18. Leroy, C. M.; Cardinal, T.; Jubera, V.; Aymonier, C.; Treguer-Delapierre, M.; Boissière, C.; Grosso, D.; Sanchez, C.; Viana, B.; Pellé, F. Microporous Mesoporous Mater. 2013, 170, 123–130. doi:10.1016/j.micromeso.2012.11.014
    Return to citation in text: [1]
  19. Aillon, K. L.; Xie, Y.; El-Gendy, N.; Berkland, C. J.; Forrest, M. L. Adv. Drug Delivery Rev. 2009, 61, 457–466. doi:10.1016/j.addr.2009.03.010
    Return to citation in text: [1] [2]
  20. Powers, K. W.; Brown, S. C.; Krishna, V. B.; Wasdo, S. C.; Moudgil, B. M.; Roberts, S. M. Toxicol. Sci. 2006, 90, 296–303. doi:10.1093/toxsci/kfj099
    Return to citation in text: [1]
  21. Bohé, A. E.; Andrade-Gamboa, J.; Pasquevich, D. M.; Tolley, A. J.; Pelegrina, J. L. J. Am. Ceram. Soc. 2000, 83, 755–760. doi:10.1111/j.1151-2916.2000.tb01270.x
    Return to citation in text: [1]
  22. Opalinska, A.; Leonelli, C.; Lojkowski, W.; Pielaszek, R.; Grzanka, E.; Chudoba, T.; Matysiak, H.; Wejrzanowski, T.; Kurzydlowski, K. J. J. Nanomater. 2006, 2006, 98769–98777. doi:10.1155/JNM/2006/98769
    Return to citation in text: [1] [2] [3]
  23. Takeda, S.; Fukawa, M.; Hayashi, Y.; Matsumoto, K. Thin Solid Films 1999, 339, 220–224. doi:10.1016/S0040-6090(98)01152-3
    Return to citation in text: [1] [2] [3]
  24. Graeve, O. A.; Varma, S.; Rojas-George, G.; Brown, D. R.; Lopez, E. A. J. Am. Ceram. Soc. 2006, 89, 926–931. doi:10.1111/j.1551-2916.2006.00845.x
    Return to citation in text: [1]
  25. Takeda, S.; Fukawa, M. Thin Solid Films 2003, 444, 153–157. doi:10.1016/S0040-6090(03)01094-0
    Return to citation in text: [1]
  26. Takeda, S.; Fukawa, M. Mater. Sci. Eng., B 2005, 119, 265–267. doi:10.1016/j.mseb.2004.12.078
    Return to citation in text: [1] [2]
  27. Tamura, H.; Tanaka, A.; Mitia, K.-y.; Furuichi, R. J. Colloid Interface Sci. 1999, 209, 225–231. doi:10.1006/jcis.1998.5877
    Return to citation in text: [1] [2] [3] [4]
  28. Tamura, H.; Mita, K.; Tanaka, A.; Ito, M. J. Colloid Interface Sci. 2001, 243, 202–207. doi:10.1006/jcis.2001.7864
    Return to citation in text: [1]
  29. Jiao, X.; Chen, D.; Xiao, L. J. Cryst. Growth 2003, 258, 158–162. doi:10.1016/S0022-0248(03)01473-8
    Return to citation in text: [1]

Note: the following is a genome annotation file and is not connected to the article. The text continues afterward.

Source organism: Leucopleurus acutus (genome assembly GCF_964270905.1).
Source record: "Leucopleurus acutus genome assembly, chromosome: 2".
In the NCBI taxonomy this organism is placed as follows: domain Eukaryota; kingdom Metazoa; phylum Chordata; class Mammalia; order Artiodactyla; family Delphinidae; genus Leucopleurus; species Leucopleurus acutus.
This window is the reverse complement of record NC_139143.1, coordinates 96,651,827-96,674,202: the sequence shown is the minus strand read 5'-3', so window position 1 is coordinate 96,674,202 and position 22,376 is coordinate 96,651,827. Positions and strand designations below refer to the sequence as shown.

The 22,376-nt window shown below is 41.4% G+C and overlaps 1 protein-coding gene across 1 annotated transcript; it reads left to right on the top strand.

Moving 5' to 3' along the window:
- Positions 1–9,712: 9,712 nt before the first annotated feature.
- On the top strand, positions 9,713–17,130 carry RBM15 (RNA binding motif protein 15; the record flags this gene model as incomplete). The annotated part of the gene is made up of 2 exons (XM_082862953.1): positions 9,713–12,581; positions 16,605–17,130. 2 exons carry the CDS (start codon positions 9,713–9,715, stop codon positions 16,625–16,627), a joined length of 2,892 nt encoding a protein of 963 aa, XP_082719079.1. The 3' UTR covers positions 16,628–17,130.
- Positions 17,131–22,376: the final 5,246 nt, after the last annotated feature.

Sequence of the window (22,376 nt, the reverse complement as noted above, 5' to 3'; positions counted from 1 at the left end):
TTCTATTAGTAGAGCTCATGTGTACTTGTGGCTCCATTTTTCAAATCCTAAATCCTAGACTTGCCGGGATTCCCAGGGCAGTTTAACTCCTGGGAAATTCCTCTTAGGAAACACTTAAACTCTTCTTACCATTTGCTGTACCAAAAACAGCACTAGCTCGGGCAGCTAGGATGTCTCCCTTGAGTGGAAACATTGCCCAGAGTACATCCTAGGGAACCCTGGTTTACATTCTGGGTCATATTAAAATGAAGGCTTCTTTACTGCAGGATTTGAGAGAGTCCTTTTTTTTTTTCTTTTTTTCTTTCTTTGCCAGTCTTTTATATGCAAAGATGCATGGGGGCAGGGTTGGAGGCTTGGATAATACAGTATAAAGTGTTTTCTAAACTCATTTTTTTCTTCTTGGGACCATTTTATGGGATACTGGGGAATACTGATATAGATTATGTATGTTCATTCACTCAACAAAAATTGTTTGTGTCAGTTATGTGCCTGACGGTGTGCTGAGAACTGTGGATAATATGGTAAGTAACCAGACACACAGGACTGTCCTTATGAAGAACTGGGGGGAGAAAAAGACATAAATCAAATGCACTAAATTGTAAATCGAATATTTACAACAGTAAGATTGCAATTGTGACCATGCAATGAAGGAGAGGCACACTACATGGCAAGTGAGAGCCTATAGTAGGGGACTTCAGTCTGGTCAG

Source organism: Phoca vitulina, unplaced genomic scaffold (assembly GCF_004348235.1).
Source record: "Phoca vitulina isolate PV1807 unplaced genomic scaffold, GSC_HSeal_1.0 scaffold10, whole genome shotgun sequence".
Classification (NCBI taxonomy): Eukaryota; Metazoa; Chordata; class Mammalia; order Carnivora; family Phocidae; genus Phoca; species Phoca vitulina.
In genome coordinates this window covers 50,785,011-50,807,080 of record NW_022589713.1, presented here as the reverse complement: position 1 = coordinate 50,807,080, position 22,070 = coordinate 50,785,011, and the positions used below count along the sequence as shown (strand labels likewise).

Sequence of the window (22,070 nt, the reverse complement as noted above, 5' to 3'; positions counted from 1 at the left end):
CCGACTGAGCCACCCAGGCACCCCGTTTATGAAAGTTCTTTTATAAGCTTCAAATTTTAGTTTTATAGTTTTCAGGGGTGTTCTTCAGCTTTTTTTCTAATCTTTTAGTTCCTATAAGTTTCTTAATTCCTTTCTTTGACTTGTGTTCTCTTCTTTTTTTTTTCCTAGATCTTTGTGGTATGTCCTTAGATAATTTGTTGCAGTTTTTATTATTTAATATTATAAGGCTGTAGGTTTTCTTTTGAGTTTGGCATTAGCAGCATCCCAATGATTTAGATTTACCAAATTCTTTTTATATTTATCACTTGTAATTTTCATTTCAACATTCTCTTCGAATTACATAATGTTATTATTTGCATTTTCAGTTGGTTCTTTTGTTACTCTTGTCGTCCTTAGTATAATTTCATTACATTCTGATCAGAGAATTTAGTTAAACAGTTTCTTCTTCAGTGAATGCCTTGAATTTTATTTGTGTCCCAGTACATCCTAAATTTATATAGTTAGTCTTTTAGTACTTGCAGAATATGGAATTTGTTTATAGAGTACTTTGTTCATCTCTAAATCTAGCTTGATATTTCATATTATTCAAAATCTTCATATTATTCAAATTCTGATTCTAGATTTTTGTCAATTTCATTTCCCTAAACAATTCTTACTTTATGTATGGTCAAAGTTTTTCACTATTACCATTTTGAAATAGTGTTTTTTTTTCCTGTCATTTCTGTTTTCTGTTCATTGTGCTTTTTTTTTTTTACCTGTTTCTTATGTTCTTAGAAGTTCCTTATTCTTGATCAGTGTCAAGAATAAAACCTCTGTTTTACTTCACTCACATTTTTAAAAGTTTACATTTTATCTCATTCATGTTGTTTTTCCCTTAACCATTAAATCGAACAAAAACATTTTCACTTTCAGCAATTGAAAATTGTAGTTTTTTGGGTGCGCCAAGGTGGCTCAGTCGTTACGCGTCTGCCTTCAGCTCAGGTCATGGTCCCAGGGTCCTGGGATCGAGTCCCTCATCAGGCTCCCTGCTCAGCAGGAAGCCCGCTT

30. Kolen'ko, Y. V.; Maksimov, V. D.; Garshev, A. V.; Mukhanov, V. A.; Oleynikov, N. N.; Churagulov, B. R. Russ. J. Inorg. Chem. 2004, 49, 1133–1137.
    Return to citation in text: [1]
  31. Maglia, F.; Tredici, I. G.; Anselmi-Tamburini, U. J. Eur. Ceram. Soc. 2013, 33, 1045–1066. doi:10.1016/j.jeurceramsoc.2012.12.004
    Return to citation in text: [1]
  32. Ray, J. C.; Pati, R. K.; Pramanik, P. J. Eur. Ceram. Soc. 2000, 20, 1289–1295. doi:10.1016/S0955-2219(99)00293-9
    Return to citation in text: [1]
  33. Łojkowski, W.; Fecht, H.-J. Prog. Mater. Sci. 2000, 45, 339–568. doi:10.1016/S0079-6425(99)00008-0
    Return to citation in text: [1]
  34. Srdić, V. V.; Winterer, M.; Hahn, H. J. Am. Ceram. Soc. 2000, 83, 729–736. doi:10.1111/j.1151-2916.2000.tb01266.x
    Return to citation in text: [1]
  35. “ChemBlink, Online Database of Chemicals from Around the World”. http://www.chemblink.com/index.htm (accessed Nov 7, 2014).
    Return to citation in text: [1]
  36. Patterson, A. L. Phys. Rev. 1939, 56, 978–982. doi:10.1103/PhysRev.56.978
    Return to citation in text: [1]

© 2015 Opalinska et al; licensee Beilstein-Institut.
This is an Open Access article under the terms of the Creative Commons Attribution License (http://creativecommons.org/licenses/by/2.0), which permits unrestricted use, distribution, and reproduction in any medium, provided the original work is properly cited.
The license is subject to the Beilstein Journal of Nanotechnology terms and conditions: (http://www.beilstein-journals.org/bjnano)

 
Back to Article List

Other Beilstein-Institut Open Science Activities

Keep Informed

RSS Feed

Subscribe to our Latest Articles RSS Feed.

Subscribe

Follow the Beilstein-Institut

LinkedIn

Twitter: @BeilsteinInst